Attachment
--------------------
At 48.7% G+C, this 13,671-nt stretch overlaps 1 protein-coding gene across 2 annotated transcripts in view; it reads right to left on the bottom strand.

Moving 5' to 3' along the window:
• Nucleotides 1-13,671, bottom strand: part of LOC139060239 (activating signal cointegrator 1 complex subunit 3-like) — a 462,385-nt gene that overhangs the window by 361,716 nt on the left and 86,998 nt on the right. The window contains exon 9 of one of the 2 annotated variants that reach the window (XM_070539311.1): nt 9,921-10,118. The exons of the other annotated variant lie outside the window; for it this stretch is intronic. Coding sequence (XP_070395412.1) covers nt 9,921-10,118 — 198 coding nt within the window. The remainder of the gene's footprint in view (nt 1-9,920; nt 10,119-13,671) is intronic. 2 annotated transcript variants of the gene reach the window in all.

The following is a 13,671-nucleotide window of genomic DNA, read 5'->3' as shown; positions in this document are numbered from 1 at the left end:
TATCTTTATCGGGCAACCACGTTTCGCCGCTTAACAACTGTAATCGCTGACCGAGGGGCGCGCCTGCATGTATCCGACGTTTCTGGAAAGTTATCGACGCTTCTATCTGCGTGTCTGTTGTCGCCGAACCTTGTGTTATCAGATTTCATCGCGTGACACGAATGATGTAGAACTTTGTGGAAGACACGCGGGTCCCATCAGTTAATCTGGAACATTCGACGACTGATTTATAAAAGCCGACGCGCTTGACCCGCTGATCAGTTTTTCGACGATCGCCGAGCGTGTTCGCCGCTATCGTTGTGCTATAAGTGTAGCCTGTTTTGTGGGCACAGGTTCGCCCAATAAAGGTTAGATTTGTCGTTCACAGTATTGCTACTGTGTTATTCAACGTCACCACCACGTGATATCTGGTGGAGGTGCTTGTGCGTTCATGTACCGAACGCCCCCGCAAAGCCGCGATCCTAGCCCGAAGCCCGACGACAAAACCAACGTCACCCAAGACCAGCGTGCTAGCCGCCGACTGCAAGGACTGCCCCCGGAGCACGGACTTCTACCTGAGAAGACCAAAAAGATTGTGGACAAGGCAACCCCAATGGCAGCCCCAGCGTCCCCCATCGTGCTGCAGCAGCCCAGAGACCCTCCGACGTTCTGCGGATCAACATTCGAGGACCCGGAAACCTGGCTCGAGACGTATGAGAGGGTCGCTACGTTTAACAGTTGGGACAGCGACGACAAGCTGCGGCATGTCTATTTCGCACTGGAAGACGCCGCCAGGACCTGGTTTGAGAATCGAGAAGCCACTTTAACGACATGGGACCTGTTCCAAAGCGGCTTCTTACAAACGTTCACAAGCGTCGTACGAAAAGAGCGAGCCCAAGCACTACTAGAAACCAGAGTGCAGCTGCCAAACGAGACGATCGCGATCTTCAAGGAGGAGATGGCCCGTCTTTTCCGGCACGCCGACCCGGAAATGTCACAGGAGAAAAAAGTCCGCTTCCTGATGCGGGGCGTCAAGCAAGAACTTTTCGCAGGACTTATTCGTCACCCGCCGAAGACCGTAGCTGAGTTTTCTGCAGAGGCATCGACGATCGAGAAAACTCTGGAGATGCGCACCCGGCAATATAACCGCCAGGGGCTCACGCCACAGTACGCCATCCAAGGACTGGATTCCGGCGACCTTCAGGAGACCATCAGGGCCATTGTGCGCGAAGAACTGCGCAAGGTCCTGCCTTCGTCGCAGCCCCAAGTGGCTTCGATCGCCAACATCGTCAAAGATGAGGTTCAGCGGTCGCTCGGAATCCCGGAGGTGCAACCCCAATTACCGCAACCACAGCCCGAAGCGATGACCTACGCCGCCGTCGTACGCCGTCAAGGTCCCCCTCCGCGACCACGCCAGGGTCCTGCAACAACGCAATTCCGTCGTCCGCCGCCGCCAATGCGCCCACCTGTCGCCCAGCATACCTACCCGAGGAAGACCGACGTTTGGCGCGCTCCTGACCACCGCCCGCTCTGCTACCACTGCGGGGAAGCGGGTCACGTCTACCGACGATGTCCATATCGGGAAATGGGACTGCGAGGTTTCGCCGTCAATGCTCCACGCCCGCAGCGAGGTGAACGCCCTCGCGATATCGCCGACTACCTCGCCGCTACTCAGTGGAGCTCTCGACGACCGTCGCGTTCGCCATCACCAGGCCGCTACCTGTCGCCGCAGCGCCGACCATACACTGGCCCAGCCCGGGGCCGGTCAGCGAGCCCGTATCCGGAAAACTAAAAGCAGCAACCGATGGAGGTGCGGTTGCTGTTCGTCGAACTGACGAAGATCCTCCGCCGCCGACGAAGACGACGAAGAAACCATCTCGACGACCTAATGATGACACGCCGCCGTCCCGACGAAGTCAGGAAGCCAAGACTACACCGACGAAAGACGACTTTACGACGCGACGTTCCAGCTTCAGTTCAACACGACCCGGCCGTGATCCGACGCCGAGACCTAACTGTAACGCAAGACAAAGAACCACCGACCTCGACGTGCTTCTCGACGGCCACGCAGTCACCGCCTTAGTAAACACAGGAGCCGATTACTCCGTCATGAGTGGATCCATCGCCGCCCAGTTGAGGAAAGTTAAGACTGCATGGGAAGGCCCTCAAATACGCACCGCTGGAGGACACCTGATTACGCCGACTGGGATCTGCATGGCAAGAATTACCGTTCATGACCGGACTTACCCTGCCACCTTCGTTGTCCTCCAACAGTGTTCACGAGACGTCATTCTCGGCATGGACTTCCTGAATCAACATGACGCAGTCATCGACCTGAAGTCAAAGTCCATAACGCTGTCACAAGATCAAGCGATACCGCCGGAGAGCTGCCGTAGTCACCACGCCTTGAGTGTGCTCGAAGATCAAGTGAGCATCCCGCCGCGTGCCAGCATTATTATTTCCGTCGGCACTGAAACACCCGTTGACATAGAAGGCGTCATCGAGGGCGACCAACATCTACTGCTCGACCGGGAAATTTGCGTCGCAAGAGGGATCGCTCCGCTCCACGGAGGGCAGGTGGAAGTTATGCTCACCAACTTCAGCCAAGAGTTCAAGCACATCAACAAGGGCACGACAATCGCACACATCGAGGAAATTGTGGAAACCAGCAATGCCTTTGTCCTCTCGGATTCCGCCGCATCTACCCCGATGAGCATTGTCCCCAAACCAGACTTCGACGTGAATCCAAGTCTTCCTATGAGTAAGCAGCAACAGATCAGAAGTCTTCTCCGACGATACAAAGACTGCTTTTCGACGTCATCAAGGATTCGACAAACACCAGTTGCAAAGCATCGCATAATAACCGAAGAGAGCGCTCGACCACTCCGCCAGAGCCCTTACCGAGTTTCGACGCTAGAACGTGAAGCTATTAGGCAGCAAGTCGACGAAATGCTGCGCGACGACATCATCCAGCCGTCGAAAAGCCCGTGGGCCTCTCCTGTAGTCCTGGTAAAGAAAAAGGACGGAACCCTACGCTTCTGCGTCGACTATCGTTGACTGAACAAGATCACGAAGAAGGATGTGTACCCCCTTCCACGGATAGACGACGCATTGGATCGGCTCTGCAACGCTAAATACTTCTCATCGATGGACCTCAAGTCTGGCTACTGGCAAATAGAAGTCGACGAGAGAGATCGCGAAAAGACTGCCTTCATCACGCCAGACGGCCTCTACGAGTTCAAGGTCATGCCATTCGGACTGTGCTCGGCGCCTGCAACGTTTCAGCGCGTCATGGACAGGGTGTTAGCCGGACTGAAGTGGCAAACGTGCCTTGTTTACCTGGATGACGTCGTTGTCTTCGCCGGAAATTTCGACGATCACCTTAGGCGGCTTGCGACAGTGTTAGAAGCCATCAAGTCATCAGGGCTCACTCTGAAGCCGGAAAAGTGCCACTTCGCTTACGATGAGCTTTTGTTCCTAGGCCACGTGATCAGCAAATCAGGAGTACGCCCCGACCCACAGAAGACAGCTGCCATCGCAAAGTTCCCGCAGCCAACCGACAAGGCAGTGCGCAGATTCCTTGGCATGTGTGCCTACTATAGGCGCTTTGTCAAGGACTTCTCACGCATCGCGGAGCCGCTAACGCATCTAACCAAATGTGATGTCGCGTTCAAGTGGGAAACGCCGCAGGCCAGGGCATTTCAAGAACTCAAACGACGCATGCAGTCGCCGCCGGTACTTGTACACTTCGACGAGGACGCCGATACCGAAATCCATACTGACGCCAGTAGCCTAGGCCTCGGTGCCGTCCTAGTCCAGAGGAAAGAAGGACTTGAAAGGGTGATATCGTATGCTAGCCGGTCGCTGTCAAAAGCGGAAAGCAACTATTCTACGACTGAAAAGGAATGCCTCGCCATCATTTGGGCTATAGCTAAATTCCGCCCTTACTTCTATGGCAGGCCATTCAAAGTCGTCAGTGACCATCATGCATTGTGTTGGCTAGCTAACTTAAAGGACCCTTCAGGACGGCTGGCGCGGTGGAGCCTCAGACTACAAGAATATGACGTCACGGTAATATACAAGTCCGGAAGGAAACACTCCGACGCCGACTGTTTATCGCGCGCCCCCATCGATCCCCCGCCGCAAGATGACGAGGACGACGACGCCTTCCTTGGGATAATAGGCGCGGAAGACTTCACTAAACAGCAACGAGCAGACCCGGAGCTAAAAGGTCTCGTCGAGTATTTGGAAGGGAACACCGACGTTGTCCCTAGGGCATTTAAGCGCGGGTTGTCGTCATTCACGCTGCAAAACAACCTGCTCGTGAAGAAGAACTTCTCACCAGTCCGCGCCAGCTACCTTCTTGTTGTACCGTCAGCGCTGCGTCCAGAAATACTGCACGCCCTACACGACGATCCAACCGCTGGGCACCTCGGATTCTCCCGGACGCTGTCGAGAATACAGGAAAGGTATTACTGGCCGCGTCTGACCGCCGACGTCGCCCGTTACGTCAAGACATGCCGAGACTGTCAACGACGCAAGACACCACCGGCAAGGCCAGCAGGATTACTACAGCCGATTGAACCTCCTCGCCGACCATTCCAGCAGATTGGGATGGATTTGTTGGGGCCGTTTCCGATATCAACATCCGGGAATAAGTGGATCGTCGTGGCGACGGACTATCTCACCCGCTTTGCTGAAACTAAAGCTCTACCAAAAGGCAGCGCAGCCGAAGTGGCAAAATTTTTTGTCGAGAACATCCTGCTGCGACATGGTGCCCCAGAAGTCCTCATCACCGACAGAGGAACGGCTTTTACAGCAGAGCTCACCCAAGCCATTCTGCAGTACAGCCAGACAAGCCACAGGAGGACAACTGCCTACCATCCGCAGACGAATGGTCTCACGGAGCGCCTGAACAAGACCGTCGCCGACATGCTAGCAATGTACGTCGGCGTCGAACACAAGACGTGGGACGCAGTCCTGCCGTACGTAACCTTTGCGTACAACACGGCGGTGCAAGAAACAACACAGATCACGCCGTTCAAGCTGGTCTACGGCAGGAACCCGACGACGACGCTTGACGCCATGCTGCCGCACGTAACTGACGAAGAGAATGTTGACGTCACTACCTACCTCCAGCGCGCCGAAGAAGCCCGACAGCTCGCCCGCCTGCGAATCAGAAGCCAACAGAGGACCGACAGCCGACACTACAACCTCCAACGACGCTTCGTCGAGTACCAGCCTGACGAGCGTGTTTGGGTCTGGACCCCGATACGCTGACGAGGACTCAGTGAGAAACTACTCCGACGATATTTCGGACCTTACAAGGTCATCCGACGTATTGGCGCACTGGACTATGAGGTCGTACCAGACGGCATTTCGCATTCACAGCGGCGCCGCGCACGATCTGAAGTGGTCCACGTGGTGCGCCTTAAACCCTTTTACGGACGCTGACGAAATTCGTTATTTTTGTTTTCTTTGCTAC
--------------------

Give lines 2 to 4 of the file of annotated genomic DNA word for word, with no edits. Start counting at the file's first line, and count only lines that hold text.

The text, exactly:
Moving 5' to 3' along the window:
• Nucleotides 1-13,671, bottom strand: part of LOC139060239 (activating signal cointegrator 1 complex subunit 3-like) — a 462,385-nt gene that overhangs the window by 361,716 nt on the left and 86,998 nt on the right. The window contains exon 9 of one of the 2 annotated variants that reach the window (XM_070539311.1): nt 9,921-10,118. The exons of the other annotated variant lie outside the window; for it this stretch is intronic. Coding sequence (XP_070395412.1) covers nt 9,921-10,118 — 198 coding nt within the window. The remainder of the gene's footprint in view (nt 1-9,920; nt 10,119-13,671) is intronic. 2 annotated transcript variants of the gene reach the window in all.

The following is a 13,671-nucleotide window of genomic DNA, read 5'->3' as shown; positions in this document are numbered from 1 at the left end: